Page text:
Millennium Post


There is something romantic about songs composed in the magic of monsoon showers. From the steady drizzle to a thick curtain of gushing raindrops, the black and white era scenes have a beauty that can never be replicated by modern day screaming colours.

"What are you doing in this badmash weather?" My friend Khushwant Singh calls and asks me on a rainy Saturday morning in Delhi. I would laugh and say, "Listening to the radio, Akashwani – they are playing Bollywood's golden oldies."

He would promptly invite me over for tea and we would talk of vintage favourites. Khushwant's favourite was Raj Kapoor and Nargis's 'Pyaar Hua Ek Rar Hua' while my favourite was Talat Mahmood and Lata's 'Aha Rim Jhim Pyaare pyaare Geet liye' – directed by the veteran Salil Chaudhry composed by Shailendra and sung by Sunil Dutt and Nargis Dutt in the movie Usne Kaha Tha.

There is something intrinsic and romantic about songs composed in the magic of monsoon showers. From the steady drizzle to a thick curtain of gushing raindrops the black and white era scenes have about a limpid and lithe beauty that can never be replicated by modern day screaming colour.

Shree 420

'Pyar Hua Ikrar Hua Hai' had the golden-voiced singers – Lata Mangeshkar and Manna Dey. Composed by the eternal Shankar Jaikishan, it had the quintessential scene of Raj Kapoor and Nargis – stealing glances as they walked under a big, black umbrella that has become the RK Studio symbol for many decades. Perhaps it is the many suggestions of the moment that lead to the magic of monsoon as well as of a certain humanism in the romance of the moment.

As Raj and Nargis gently saunter into the sunset, they also dream of a future together. Khushwant was a huge fan of Nargis, he says, "Nargis's expressions are what set her apart," Khushwant would reminisce. "Film directors in those days were able to draw out subtle emotions that were evocative and elegant, in those few seconds you could sense her hesitation and longing to fall in love. The fifties' love songs had a freshness that survived age and time." In later years, I discovered India's veteran print-maker Jyoti Bhatt had used this iconic image in a number of prints which he says, was an unconscious repetition.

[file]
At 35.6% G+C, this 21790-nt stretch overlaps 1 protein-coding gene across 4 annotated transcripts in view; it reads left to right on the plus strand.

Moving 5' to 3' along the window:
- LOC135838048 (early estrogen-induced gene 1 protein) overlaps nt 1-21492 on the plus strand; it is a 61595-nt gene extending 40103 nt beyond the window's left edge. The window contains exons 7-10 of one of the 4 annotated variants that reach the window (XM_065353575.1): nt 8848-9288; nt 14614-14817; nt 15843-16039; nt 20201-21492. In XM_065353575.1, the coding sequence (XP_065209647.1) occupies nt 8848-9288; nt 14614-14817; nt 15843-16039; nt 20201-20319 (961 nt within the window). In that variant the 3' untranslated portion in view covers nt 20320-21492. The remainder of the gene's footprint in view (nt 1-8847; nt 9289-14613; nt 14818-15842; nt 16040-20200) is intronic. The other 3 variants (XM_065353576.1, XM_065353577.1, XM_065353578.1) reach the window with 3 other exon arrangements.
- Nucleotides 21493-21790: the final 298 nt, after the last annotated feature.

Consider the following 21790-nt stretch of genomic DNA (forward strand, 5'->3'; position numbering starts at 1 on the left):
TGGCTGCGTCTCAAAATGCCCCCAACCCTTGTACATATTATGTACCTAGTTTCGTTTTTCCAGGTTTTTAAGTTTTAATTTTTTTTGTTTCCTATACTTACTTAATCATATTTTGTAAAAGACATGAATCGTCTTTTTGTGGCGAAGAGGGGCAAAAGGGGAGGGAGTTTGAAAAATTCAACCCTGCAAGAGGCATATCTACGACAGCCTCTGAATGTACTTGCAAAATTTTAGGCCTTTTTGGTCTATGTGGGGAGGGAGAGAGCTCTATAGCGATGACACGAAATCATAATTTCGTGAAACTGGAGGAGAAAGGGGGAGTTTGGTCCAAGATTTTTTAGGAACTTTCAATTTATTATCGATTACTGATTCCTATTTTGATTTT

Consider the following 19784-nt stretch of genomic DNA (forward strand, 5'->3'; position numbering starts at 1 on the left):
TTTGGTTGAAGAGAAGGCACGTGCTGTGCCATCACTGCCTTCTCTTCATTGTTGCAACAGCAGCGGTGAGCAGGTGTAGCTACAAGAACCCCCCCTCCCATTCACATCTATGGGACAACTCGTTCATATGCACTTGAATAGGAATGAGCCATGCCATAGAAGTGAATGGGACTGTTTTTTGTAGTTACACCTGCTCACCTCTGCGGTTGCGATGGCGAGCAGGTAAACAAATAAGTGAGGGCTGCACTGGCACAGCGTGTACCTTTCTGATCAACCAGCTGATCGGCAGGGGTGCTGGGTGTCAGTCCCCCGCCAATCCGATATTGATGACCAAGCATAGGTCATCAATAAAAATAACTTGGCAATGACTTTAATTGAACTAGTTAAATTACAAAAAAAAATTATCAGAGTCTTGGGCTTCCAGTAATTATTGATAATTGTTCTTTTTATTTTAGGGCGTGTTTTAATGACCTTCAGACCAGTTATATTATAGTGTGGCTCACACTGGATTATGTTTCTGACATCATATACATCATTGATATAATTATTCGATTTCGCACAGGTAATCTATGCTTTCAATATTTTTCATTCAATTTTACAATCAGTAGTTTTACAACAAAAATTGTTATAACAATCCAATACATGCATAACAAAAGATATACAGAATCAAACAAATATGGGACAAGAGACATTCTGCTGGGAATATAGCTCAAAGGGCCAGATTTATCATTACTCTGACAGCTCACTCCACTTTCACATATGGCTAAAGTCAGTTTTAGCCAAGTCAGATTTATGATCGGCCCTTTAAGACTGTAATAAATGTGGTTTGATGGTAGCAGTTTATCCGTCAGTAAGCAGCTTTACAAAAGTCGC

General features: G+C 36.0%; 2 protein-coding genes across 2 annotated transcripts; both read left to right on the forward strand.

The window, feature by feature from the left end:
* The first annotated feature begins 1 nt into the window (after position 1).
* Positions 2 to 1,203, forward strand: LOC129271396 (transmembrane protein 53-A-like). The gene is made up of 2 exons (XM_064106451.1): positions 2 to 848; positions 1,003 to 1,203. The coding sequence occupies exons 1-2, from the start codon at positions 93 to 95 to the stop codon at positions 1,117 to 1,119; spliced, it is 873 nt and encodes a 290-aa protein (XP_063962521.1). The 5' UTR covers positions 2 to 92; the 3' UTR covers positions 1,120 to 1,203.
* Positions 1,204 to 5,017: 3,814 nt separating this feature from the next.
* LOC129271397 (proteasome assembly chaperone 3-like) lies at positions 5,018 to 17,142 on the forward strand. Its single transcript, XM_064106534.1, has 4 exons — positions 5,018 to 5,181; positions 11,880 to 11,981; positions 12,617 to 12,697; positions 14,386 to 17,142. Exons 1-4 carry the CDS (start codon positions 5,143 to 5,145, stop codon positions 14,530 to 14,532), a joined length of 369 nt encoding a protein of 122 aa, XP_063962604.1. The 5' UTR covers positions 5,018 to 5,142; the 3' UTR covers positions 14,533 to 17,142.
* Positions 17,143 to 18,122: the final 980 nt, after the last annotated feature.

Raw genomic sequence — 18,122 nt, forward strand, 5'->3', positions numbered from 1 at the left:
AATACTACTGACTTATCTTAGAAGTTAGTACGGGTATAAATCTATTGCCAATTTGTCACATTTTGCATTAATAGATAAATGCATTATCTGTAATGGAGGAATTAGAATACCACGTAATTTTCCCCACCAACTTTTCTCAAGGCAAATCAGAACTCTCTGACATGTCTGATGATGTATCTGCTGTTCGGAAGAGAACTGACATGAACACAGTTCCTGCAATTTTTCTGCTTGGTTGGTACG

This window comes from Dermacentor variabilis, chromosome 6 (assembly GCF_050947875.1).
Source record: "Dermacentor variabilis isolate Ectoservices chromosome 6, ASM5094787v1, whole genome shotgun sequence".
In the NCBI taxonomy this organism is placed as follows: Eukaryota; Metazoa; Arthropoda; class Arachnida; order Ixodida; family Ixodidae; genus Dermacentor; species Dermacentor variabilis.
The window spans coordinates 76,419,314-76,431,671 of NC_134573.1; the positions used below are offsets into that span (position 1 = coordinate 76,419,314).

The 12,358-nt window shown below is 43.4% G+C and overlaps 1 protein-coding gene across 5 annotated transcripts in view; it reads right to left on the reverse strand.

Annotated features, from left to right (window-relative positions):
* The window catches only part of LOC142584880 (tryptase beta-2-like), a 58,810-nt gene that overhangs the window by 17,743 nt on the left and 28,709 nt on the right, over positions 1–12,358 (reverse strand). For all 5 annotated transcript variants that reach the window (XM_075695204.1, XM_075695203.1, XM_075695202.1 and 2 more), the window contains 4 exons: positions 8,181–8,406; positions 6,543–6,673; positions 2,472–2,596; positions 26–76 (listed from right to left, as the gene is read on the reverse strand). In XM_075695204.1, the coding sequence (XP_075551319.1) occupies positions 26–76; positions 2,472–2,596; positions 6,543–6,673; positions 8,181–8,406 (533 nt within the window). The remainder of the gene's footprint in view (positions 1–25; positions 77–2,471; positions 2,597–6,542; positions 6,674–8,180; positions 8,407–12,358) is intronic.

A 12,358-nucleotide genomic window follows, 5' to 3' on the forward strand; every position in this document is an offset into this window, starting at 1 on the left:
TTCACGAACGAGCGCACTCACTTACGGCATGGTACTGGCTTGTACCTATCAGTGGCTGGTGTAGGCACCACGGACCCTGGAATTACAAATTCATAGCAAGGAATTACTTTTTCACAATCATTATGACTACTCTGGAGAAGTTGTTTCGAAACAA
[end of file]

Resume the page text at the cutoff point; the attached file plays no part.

In the good old days, we recalled memories of songs according to music directors and singers, but nowadays that is not the case. Now, the songs are remembered according to the actors. Speaking of which, one of my favourites in the Amitabh Bachchan genre is 'Rhim Jhim Gire Sawan' from the Moushoumi Chatterjee starrer shot on Mumbai's streets from the movie Manzil.

The riveting rhythmic resonance of Kishore Kumar's baritone in the song composed by R.D.Burman is an evergreen imagery filled number. This monsoon melody, penned by Yogesh Gaur – brings to our minds a thousand associations with rain with its simplicity and its humble moments of enchantment. The tall lanky Amitabh Bachchan sings with verve and style as the doe-eyed Moushumi looked on in admiration and joined him to later enjoy the drenched drops of rain soaked to the skin a sari. Perhaps more than anything is the dulcet difference between looking sensual rather than seductive, a fine line in aesthetics.


Then in 1993, there was Rudali the film that made waves. Directed by Kalpana Lajmi, it was based on the short story written by famous Bengali author Mahasweta Devi. The film was selected as the Indian entry for the Best Foreign Language Film at the 66th Academy Awards, it had a haunting folk element song called 'Jhuti Muti Mitwa' sung by Lata Mangeshkar and composed by the magician Bhupen Hazarika. In the dry, arid deserts of Rajasthan, Shanichari (played by Dimple Kapadia), a rudali, wakes up to the splash of raindrops on her face. The scene shows rushing out of her hut to welcome the rains. The song captures the passion, the romance felt of man and nature as Dimple in her rustic zest enjoys the first shower of life-giving rain in a parched and thirsty desert land.


In 2007 there was Mani Ratnam's Guru with the light peppy A.R.Rahman song: 'Barso Re' sung by the singing sensation Shreya Ghoshal who gave Bollywood a new repertoire with her silver-toned voice.

The beauty of this song is that we remember both Shreya as well as Aishwarya Rai because Aishwarya has a soft and gentle dignity in the dance sequence. As nimbus clouds gather in the sky the village gets ready for the downpour of a storm. While everyone hurries back home, a slender dhavani – clad girl runs to the open fields to embrace the torrential rain. Aishwarya Rai is as graceful as a gazelle as she dances on the tip of a jutting rock with the waterfalls behind her. The "nannare nannare" refrain was the most lilting part and it remains a song that gives you moments of reverie.

Uma Nair

Uma Nair

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